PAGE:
Eye movement and pupil size constriction under discomfort glare

Yandan Lin, Steve Fotios, Minchen Wei, Yihong Liu, Weihong Guo, Yaojie Sun

Research output: Journal article publicationJournal articleAcademic researchpeer-review

58 Citations (Scopus)


PURPOSE. Involuntary physiological responses offer an alternative means to psychophysical procedures for objectively evaluating discomfort glare. This study examined eye movement and pupil size responses to glare discomfort using new approaches to analysis: relative pupil size and speed of eye movement.METHODS. Participants evaluated glare discomfort using the standard de Boer rating scale under various conditions manipulated to influence glare discomfort. Eye movement was recorded using an electro-oculogram (EOG), and pupil size was recorded using Tobii glasses. Ten young (mean age: 24.5 years old) and 10 senior (mean age: 61 years old) participants were recruited for this experiment.RESULTS. Subjective evaluation of glare discomfort was highly correlated with eye movement (multiple correlation coefficient [R2] of >0.94, P < 0.001) and pupil constriction (R2 ¼ 0.38, P<0.001).Severeglarediscomfortincreasedthespeedofeyemovementandcausedlarger pupil constriction. Larger variations of eye movement were found among seniors.CONCLUSIONS. The two physiological responses studied here to characterize discomfort glare under various lighting conditions had significant correlation with the subjective evaluation. The correlation between discomfort glare and physiological responses suggests an objective way to characterize and evaluate discomfort glare that may overcome the problems of conventional subjective evaluation. It also offers an explanation as to why long-term exposure to discomfort glare leads to visual fatigue and eyestrain.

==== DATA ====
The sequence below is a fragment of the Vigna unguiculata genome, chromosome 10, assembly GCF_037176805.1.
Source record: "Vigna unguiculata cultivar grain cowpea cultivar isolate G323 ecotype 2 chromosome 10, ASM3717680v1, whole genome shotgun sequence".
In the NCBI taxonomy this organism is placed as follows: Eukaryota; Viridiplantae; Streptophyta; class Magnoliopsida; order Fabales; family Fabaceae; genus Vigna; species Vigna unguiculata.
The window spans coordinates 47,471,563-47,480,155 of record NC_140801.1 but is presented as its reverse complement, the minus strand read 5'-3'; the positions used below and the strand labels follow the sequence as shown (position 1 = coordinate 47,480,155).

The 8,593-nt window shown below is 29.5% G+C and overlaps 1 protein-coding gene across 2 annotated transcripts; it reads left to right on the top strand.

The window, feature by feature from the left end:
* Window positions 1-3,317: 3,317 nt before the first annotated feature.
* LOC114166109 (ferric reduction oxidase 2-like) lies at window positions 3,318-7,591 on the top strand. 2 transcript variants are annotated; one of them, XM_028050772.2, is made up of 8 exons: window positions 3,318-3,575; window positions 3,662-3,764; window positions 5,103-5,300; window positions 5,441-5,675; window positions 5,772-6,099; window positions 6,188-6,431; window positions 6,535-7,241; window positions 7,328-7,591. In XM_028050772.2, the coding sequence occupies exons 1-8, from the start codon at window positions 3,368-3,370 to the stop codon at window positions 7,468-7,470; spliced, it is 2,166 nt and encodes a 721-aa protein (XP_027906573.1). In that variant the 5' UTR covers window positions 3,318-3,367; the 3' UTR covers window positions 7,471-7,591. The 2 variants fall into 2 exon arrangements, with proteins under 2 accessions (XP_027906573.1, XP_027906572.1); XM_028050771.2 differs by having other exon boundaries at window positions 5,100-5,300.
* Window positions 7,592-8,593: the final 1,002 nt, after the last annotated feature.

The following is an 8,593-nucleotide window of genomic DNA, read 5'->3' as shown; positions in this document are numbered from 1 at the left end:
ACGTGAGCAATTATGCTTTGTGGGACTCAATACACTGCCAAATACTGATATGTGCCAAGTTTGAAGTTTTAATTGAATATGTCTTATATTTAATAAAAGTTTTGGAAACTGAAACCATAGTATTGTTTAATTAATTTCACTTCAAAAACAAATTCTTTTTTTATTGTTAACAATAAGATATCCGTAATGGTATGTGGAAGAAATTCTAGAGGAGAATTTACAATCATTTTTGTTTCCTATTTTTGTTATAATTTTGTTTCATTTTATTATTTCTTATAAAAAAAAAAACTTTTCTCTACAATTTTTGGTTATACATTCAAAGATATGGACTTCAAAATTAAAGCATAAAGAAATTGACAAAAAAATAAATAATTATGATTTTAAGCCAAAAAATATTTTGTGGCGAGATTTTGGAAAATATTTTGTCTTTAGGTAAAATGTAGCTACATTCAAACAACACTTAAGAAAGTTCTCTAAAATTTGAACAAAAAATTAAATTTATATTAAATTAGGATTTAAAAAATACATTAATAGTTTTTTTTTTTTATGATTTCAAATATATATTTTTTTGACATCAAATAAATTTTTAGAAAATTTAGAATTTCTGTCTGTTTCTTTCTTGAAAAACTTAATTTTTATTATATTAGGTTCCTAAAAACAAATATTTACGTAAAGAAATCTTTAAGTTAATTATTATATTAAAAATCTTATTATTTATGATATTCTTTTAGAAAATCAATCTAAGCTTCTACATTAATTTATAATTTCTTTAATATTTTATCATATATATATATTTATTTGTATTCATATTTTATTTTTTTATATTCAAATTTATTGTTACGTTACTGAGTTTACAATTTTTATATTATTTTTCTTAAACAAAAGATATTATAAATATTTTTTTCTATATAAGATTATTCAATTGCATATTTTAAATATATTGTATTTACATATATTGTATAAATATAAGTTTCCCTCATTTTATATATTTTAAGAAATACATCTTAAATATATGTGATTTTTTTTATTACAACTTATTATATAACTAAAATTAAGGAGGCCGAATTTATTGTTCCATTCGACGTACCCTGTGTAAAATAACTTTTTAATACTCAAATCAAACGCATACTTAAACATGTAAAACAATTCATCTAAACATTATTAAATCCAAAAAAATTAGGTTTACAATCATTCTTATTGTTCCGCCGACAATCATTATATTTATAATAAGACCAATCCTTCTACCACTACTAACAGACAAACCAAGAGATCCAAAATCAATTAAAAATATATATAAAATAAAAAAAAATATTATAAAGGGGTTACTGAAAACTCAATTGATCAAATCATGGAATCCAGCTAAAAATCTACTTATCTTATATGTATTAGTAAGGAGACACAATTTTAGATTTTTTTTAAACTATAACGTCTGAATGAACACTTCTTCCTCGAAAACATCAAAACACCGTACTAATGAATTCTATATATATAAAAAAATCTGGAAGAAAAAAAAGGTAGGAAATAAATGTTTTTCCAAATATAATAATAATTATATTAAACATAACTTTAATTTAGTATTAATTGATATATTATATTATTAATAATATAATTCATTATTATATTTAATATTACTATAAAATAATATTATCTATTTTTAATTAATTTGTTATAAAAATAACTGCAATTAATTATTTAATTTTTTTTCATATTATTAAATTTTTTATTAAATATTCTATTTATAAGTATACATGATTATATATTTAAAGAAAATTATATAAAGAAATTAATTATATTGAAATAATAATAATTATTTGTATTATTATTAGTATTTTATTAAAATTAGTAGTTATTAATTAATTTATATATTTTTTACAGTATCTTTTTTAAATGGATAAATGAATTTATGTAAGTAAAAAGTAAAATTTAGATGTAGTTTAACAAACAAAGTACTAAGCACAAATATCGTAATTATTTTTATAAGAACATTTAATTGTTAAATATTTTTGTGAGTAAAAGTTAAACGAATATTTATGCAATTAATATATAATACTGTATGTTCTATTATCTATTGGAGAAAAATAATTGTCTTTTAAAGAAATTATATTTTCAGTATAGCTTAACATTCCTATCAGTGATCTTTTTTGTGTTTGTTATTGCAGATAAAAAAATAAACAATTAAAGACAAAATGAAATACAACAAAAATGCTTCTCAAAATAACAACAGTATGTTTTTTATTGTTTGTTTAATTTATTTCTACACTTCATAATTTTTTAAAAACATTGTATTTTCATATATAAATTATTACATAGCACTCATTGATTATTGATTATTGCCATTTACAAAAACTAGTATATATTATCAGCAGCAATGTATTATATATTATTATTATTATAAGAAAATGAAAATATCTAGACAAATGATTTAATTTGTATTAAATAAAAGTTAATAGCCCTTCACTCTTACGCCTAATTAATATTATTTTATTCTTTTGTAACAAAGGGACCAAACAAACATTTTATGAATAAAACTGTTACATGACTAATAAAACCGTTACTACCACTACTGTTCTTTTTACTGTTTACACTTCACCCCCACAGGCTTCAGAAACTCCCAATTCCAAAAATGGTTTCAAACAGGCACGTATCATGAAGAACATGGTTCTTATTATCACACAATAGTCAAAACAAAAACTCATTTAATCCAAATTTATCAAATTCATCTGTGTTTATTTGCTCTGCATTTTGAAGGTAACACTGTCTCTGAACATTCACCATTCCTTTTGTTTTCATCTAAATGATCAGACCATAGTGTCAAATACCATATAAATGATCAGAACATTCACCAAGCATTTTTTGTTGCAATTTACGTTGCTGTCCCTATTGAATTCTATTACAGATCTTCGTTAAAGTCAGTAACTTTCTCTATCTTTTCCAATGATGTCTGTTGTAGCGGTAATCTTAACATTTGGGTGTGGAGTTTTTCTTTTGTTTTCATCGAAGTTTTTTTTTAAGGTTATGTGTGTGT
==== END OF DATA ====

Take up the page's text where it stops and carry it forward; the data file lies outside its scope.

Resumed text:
Original languageEnglish
Pages (from-to)1649-1656
Number of pages8
JournalInvestigative Ophthalmology and Visual Science
Issue number3
Publication statusPublished - 1 Jan 2015
Externally publishedYes


  • Discomfort glare
  • Eye movements
  • Pupil constriction

ASJC Scopus subject areas

  • Ophthalmology
  • Sensory Systems
  • Cellular and Molecular Neuroscience


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